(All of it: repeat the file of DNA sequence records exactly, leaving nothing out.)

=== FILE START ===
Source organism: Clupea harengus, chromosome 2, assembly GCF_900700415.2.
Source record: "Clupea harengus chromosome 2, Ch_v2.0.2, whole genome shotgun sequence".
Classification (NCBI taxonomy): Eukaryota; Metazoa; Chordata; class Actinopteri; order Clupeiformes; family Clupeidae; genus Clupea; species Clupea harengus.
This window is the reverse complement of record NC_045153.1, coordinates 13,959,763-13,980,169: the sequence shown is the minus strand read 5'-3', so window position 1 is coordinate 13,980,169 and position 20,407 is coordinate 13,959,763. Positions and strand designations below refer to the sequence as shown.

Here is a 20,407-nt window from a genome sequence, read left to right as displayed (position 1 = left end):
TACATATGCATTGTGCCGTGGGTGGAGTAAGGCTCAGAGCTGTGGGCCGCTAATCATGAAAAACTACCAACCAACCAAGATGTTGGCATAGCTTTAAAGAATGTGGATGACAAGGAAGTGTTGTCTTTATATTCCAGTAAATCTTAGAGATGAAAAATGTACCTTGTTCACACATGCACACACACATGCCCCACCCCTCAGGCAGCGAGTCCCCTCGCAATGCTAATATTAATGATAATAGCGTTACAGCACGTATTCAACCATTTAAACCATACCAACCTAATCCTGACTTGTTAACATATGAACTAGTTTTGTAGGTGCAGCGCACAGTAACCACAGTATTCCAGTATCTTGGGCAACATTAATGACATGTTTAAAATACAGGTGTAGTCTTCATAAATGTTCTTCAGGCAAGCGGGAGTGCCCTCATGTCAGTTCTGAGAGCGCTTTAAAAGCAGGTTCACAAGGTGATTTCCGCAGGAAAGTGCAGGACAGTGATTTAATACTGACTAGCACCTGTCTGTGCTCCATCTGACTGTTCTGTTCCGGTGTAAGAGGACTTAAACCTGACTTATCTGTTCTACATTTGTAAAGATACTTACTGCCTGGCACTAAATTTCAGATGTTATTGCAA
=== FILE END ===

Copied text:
Source organism: Clupea harengus, chromosome 2, assembly GCF_900700415.2.
Source record: "Clupea harengus chromosome 2, Ch_v2.0.2, whole genome shotgun sequence".
Classification (NCBI taxonomy): Eukaryota; Metazoa; Chordata; class Actinopteri; order Clupeiformes; family Clupeidae; genus Clupea; species Clupea harengus.
This window is the reverse complement of record NC_045153.1, coordinates 13,959,763-13,980,169: the sequence shown is the minus strand read 5'-3', so window position 1 is coordinate 13,980,169 and position 20,407 is coordinate 13,959,763. Positions and strand designations below refer to the sequence as shown.

Here is a 20,407-nt window from a genome sequence, read left to right as displayed (position 1 = left end):
TACATATGCATTGTGCCGTGGGTGGAGTAAGGCTCAGAGCTGTGGGCCGCTAATCATGAAAAACTACCAACCAACCAAGATGTTGGCATAGCTTTAAAGAATGTGGATGACAAGGAAGTGTTGTCTTTATATTCCAGTAAATCTTAGAGATGAAAAATGTACCTTGTTCACACATGCACACACACATGCCCCACCCCTCAGGCAGCGAGTCCCCTCGCAATGCTAATATTAATGATAATAGCGTTACAGCACGTATTCAACCATTTAAACCATACCAACCTAATCCTGACTTGTTAACATATGAACTAGTTTTGTAGGTGCAGCGCACAGTAACCACAGTATTCCAGTATCTTGGGCAACATTAATGACATGTTTAAAATACAGGTGTAGTCTTCATAAATGTTCTTCAGGCAAGCGGGAGTGCCCTCATGTCAGTTCTGAGAGCGCTTTAAAAGCAGGTTCACAAGGTGATTTCCGCAGGAAAGTGCAGGACAGTGATTTAATACTGACTAGCACCTGTCTGTGCTCCATCTGACTGTTCTGTTCCGGTGTAAGAGGACTTAAACCTGACTTATCTGTTCTACATTTGTAAAGATACTTACTGCCTGGCACTAAATTTCAGATGTTATTGCAA